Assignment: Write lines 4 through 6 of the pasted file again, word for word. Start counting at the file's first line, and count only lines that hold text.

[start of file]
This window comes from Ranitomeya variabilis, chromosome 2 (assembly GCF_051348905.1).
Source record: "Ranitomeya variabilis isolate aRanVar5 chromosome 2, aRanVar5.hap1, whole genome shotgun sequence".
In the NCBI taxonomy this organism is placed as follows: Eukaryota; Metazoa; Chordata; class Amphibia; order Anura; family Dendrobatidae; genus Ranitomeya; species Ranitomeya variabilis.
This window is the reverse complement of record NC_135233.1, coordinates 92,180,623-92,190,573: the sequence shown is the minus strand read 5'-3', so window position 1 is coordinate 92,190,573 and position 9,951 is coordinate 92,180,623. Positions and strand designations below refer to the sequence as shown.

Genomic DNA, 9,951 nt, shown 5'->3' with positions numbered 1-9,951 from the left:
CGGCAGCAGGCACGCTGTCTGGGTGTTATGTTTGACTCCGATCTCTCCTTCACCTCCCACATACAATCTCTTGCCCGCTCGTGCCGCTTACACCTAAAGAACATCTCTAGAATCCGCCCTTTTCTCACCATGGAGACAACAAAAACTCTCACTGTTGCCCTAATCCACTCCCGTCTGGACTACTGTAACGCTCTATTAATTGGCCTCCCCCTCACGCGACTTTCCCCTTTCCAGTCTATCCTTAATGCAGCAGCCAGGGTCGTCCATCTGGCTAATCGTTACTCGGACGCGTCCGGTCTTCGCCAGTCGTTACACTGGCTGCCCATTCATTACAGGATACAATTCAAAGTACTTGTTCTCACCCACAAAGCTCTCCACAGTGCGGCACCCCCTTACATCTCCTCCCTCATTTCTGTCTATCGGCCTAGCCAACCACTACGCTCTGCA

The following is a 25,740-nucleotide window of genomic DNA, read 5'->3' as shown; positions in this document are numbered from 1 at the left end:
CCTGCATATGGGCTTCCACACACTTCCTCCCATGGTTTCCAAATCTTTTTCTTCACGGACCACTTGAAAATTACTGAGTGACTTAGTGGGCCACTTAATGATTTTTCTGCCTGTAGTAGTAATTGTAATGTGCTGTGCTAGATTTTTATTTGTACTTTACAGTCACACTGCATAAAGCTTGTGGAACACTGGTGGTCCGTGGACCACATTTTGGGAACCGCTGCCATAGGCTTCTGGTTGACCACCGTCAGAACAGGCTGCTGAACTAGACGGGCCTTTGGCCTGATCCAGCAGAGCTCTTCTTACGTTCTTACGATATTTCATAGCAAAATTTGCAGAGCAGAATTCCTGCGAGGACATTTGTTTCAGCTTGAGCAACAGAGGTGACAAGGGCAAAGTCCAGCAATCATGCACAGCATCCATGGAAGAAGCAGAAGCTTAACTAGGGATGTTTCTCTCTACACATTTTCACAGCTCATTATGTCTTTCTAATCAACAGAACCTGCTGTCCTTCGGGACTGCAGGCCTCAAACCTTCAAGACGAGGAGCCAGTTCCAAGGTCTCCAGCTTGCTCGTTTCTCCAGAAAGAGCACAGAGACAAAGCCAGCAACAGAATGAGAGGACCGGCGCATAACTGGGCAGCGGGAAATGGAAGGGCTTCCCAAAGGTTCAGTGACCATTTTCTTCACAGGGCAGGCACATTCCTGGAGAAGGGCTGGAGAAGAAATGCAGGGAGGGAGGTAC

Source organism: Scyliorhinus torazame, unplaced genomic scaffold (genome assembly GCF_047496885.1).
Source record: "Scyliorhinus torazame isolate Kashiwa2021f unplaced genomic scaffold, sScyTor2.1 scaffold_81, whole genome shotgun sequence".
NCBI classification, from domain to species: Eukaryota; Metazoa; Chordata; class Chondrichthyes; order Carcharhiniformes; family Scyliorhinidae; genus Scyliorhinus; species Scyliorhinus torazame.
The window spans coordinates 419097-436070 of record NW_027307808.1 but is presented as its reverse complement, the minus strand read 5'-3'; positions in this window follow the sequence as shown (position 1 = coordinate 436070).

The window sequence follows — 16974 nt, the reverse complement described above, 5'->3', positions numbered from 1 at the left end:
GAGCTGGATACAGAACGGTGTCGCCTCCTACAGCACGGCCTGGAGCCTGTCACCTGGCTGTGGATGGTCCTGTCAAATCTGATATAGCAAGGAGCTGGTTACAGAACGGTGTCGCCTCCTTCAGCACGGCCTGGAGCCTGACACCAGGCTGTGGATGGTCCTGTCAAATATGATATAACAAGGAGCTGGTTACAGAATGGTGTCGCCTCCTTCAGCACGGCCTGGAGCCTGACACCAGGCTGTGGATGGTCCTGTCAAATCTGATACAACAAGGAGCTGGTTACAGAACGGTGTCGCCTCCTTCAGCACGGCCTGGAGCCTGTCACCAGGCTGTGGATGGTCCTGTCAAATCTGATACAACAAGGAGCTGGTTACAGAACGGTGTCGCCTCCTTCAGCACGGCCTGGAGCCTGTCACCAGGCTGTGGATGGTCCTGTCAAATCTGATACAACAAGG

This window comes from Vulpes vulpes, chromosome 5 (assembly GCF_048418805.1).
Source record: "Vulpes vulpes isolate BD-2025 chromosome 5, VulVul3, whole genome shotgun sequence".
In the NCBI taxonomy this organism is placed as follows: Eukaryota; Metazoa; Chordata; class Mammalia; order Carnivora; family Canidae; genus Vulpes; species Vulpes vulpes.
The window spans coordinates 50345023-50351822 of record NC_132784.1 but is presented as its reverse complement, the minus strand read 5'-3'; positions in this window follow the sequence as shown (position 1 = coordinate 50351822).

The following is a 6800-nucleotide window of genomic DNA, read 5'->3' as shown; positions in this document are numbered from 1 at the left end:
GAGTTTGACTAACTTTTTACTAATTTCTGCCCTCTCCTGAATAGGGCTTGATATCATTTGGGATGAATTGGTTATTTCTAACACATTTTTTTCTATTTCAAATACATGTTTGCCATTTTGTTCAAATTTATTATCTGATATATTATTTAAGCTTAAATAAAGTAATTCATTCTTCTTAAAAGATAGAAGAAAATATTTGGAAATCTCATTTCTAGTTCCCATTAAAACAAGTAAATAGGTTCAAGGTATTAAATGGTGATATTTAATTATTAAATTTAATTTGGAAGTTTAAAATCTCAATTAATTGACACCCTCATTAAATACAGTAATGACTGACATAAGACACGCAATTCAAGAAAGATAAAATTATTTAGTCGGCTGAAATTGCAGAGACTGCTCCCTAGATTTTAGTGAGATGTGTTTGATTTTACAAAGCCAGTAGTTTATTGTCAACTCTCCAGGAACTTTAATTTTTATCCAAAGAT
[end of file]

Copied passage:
This window is the reverse complement of record NC_135233.1, coordinates 92,180,623-92,190,573: the sequence shown is the minus strand read 5'-3', so window position 1 is coordinate 92,190,573 and position 9,951 is coordinate 92,180,623. Positions and strand designations below refer to the sequence as shown.

Genomic DNA, 9,951 nt, shown 5'->3' with positions numbered 1-9,951 from the left:
CGGCAGCAGGCACGCTGTCTGGGTGTTATGTTTGACTCCGATCTCTCCTTCACCTCCCACATACAATCTCTTGCCCGCTCGTGCCGCTTACACCTAAAGAACATCTCTAGAATCCGCCCTTTTCTCACCATGGAGACAACAAAAACTCTCACTGTTGCCCTAATCCACTCCCGTCTGGACTACTGTAACGCTCTATTAATTGGCCTCCCCCTCACGCGACTTTCCCCTTTCCAGTCTATCCTTAATGCAGCAGCCAGGGTCGTCCATCTGGCTAATCGTTACTCGGACGCGTCCGGTCTTCGCCAGTCGTTACACTGGCTGCCCATTCATTACAGGATACAATTCAAAGTACTTGTTCTCACCCACAAAGCTCTCCACAGTGCGGCACCCCCTTACATCTCCTCCCTCATTTCTGTCTATCGGCCTAGCCAACCACTACGCTCTGCA